A Show For Your Weekend: Hampton ’96

Phish’s second show at the Hampton Coliseum is unique.  Some fans may look at the setlist and skip listening to the show because of the obviously jamless (relative to the rest of fall ’96) second set.

The stand-alone show at Hampton fell on October 25.  The show is top-heavy with the highlights; most of the intense musical moments and memorable parts fall in the first set.  But the second set has its own, mellow qualities.  The lack of experimental improvisation in set two is made up for by great versions of great songs–something perfect for a Sunday drive or to break in a non-phan.

The show opens with an extremely solid Ha Ha Ha.  The song has only been used as a show opener twice, the second time being at Merriweather in 2000.  Taste slipped right out of Ha Ha Ha–although the song was still in its infancy and didn’t reach the peaks it started reaching in ’97 and later, it paired very nicely with Ha Ha Ha by offering a distinct contrast of sounds to start the show.  Both got the crowd on their feet, but in completely different ways.

Set 1: Ha Ha Ha > Taste, Makisupa Policeman -> Maze, Billy Breathes, Mound, Guelah Papyrus, I Didn’t Know, Stash, The Squirming Coil

Set 2: Tube > Prince Caspian, Timber (Jerry) > The Man Who Stepped Into Yesterday> Avenu Malkenu > The Man Who Stepped Into Yesterday, NICU > Free, Strange Design, Harry Hood > Cavern, The Star Spangled Banner

Encore: Johnny B. Goode

Makisupa followed–so far each song was totally different from the one before.  The keyword was simple: dank.  Soon the jam yielded to space and Maze emerged.  Maze was frantic and exciting.  The intense, whiplash-inducing double header of Makisupa -> Maze felt like something we’d normally expect in a second set.

After the face-melting Maze, the breather song came: Billy Breathes.  Still played with its original intro, the song was (and always is) beautiful.  Billy has only been played twice in 3.0.  I certainly hope it emerges more once again.

Mound, which seems like it might be coming into a semi-regular rotation in 3.0, was played for the second out of a total of four times in 1996.  After ’96, the song wouldn’t come back until 12/31/2002 at MSG.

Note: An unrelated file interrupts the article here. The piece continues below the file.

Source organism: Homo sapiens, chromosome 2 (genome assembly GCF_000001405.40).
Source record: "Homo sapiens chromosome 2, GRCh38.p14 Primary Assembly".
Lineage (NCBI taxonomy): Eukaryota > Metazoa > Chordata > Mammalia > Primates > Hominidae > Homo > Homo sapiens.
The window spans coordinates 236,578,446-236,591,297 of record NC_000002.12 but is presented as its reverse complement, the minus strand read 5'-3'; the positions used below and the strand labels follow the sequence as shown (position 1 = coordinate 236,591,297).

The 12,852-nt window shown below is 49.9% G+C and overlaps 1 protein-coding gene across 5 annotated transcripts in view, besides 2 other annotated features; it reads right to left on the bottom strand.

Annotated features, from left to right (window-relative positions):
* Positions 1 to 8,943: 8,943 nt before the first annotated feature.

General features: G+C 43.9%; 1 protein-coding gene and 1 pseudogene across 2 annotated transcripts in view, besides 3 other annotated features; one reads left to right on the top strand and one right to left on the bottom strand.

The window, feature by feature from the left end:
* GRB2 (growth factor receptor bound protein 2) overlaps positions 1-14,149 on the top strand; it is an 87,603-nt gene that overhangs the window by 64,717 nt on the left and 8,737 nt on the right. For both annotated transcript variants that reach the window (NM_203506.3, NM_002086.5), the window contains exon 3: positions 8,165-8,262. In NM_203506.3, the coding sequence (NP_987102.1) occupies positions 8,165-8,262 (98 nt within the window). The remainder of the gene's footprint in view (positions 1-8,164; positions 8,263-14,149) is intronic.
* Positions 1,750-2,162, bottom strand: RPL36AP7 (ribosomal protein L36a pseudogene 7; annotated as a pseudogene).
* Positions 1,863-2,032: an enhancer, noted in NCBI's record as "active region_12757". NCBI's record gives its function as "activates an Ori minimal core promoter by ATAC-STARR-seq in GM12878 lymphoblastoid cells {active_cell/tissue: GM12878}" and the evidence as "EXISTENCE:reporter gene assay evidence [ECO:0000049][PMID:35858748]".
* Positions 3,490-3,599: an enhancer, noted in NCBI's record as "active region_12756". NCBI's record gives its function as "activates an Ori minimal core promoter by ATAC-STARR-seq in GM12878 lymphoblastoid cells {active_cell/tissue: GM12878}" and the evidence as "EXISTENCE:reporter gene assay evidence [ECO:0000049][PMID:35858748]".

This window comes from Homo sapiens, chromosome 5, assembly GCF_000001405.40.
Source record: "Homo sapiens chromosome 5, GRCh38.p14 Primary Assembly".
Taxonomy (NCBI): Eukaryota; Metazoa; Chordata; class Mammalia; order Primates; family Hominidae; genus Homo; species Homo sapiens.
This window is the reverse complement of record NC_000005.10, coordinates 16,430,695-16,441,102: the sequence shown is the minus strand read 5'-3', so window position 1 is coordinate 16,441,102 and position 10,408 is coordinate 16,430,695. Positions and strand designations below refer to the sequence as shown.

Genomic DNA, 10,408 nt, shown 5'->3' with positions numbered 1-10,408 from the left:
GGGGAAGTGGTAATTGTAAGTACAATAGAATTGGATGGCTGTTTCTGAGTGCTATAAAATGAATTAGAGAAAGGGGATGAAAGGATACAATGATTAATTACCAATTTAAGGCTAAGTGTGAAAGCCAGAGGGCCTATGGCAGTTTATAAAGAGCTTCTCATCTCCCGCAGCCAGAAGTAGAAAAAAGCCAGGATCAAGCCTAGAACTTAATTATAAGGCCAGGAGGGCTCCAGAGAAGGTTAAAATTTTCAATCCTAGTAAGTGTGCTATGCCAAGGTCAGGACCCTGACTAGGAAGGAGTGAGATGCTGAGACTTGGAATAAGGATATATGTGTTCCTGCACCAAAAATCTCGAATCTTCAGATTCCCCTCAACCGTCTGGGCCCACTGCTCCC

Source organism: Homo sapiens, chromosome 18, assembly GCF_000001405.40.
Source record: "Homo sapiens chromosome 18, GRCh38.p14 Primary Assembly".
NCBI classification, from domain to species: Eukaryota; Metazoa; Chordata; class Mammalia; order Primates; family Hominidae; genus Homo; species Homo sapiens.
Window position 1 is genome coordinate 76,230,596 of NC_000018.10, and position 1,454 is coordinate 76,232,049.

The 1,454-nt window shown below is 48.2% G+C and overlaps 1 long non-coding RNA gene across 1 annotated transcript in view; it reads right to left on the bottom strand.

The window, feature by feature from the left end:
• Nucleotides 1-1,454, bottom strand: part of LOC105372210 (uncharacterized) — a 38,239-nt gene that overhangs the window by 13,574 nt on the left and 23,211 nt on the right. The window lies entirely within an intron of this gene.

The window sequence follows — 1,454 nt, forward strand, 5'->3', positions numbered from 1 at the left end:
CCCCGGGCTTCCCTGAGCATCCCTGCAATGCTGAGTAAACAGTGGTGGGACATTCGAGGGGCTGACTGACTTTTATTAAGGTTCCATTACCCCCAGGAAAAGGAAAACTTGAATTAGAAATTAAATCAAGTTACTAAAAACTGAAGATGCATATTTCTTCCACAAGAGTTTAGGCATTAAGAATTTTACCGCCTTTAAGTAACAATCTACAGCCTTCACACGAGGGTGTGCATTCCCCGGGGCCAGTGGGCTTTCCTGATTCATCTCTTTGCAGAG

I really enjoy Stashs from 1996.  One of my favorite versions is 8/14/96’s (my review and download here)–Hampton’s captured the same tension-filled intensity.  However, this version doesn’t have the traditional peak.

From the beginning of the jam, Stash’s tension builds.  The jam eventually hits its first release and then goes back into fiercely layered musical tension.  Trey hit a mini-peak before sinking way back down and building even more tension.  Then there is a huge climb up to a sort of a musical plateau that is seemingly comfortable for the band.  You’d have expected a monster release, but the spacey plateau, accented by Fish’s cymbols and Page’s piano, was like everyone taking a breath of fresh air after fighting to get through the webs of tension they had built.  There is no huge peak, but it’s made up for by its beautiful tension.  The unique ending slipped right into the closing lyrics.

When the second set opened with Tube, people went into a frenzy.  At the time, the song wasn’t played as often as it is now.  After ’91, Tube became a real treat to see.  The song, similar to how it’s played now, kicked things off and made its way into the unusual landing place, Prince Caspian.  While Ha Ha Ha > Taste was an unusual combo that worked, Tube > Caspian was an unusual combo that didn’t.

Caspian was standard and Stash’s tension was reprised in the following Timber.  The intense guitar builds to the song’s closing and the beginning notes to TMWSIY started as the last word of Timber was sung–another good pairing of contrasting songs.

NICU > Free wasn’t very expected seeing that there was very little jamming so far.  Free stayed within its box, but still played well.  Strange Design next?  What is this? 2011?  But the Hood makes up for the second set lull we just endured.

Hood featured a beautiful, patient, and glorious build to the end of the song.  Trey’s heavenly playing is truly inspired and inspiring in this rendition.

After Cavern, the guys closed the set with the Star Spangled Banner.  The acapella ode to America was played eight times out of a total of 17 in 1996.  In ’96, all eight were played in the fall tour because they were practicing for their public debut of it at a sporting event.  Maybe someone can refresh my memory for what–was it a hockey game?

Johnny B. Goode was the encore–a song I am dying for them to bring back.